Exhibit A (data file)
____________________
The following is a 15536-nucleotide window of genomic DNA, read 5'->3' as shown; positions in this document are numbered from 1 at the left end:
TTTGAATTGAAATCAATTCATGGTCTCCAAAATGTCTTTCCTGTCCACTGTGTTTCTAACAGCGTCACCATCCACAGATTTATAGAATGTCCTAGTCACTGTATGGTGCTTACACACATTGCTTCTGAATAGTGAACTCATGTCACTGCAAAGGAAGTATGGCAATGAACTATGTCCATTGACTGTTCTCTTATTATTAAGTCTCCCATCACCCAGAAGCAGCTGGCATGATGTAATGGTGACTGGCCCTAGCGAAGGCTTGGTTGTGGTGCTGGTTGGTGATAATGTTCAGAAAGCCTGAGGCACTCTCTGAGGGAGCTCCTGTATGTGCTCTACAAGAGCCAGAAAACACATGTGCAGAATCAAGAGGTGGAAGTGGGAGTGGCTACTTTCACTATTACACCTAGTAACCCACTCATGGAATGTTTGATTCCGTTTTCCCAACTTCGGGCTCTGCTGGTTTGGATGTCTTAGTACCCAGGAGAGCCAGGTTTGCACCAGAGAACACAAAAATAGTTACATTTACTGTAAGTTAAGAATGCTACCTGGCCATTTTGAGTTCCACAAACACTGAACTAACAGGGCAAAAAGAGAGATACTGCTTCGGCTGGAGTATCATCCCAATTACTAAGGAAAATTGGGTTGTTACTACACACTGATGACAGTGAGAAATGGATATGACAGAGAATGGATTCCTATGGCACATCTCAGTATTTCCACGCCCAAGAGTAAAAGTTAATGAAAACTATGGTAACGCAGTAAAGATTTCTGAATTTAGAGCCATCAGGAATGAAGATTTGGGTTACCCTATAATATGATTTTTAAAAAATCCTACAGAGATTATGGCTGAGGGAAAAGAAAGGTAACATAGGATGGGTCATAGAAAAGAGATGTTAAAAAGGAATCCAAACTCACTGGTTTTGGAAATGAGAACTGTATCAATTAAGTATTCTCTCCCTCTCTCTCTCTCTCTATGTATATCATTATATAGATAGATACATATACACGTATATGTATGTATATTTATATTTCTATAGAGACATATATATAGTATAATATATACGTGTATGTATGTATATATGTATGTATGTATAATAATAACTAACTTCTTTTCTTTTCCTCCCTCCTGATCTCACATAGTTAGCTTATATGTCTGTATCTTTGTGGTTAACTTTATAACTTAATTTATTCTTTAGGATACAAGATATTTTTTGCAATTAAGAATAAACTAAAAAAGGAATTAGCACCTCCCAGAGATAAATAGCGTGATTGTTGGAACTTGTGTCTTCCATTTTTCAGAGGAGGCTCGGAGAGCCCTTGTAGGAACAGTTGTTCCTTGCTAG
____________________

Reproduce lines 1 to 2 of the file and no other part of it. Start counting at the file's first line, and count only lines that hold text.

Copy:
The following is a 15536-nucleotide window of genomic DNA, read 5'->3' as shown; positions in this document are numbered from 1 at the left end:
TTTGAATTGAAATCAATTCATGGTCTCCAAAATGTCTTTCCTGTCCACTGTGTTTCTAACAGCGTCACCATCCACAGATTTATAGAATGTCCTAGTCACTGTATGGTGCTTACACACATTGCTTCTGAATAGTGAACTCATGTCACTGCAAAGGAAGTATGGCAATGAACTATGTCCATTGACTGTTCTCTTATTATTAAGTCTCCCATCACCCAGAAGCAGCTGGCATGATGTAATGGTGACTGGCCCTAGCGAAGGCTTGGTTGTGGTGCTGGTTGGTGATAATGTTCAGAAAGCCTGAGGCACTCTCTGAGGGAGCTCCTGTATGTGCTCTACAAGAGCCAGAAAACACATGTGCAGAATCAAGAGGTGGAAGTGGGAGTGGCTACTTTCACTATTACACCTAGTAACCCACTCATGGAATGTTTGATTCCGTTTTCCCAACTTCGGGCTCTGCTGGTTTGGATGTCTTAGTACCCAGGAGAGCCAGGTTTGCACCAGAGAACACAAAAATAGTTACATTTACTGTAAGTTAAGAATGCTACCTGGCCATTTTGAGTTCCACAAACACTGAACTAACAGGGCAAAAAGAGAGATACTGCTTCGGCTGGAGTATCATCCCAATTACTAAGGAAAATTGGGTTGTTACTACACACTGATGACAGTGAGAAATGGATATGACAGAGAATGGATTCCTATGGCACATCTCAGTATTTCCACGCCCAAGAGTAAAAGTTAATGAAAACTATGGTAACGCAGTAAAGATTTCTGAATTTAGAGCCATCAGGAATGAAGATTTGGGTTACCCTATAATATGATTTTTAAAAAATCCTACAGAGATTATGGCTGAGGGAAAAGAAAGGTAACATAGGATGGGTCATAGAAAAGAGATGTTAAAAAGGAATCCAAACTCACTGGTTTTGGAAATGAGAACTGTATCAATTAAGTATTCTCTCCCTCTCTCTCTCTCTCTATGTATATCATTATATAGATAGATACATATACACGTATATGTATGTATATTTATATTTCTATAGAGACATATATATAGTATAATATATACGTGTATGTATGTATATATGTATGTATGTATAATAATAACTAACTTCTTTTCTTTTCCTCCCTCCTGATCTCACATAGTTAGCTTATATGTCTGTATCTTTGTGGTTAACTTTATAACTTAATTTATTCTTTAGGATACAAGATATTTTTTGCAATTAAGAATAAACTAAAAAAGGAATTAGCACCTCCCAGAGATAAATAGCGTGATTGTTGGAACTTGTGTCTTCCATTTTTCAGAGGAGGCTCGGAGAGCCCTTGTAGGAACAGTTGTTCCTTGCTAG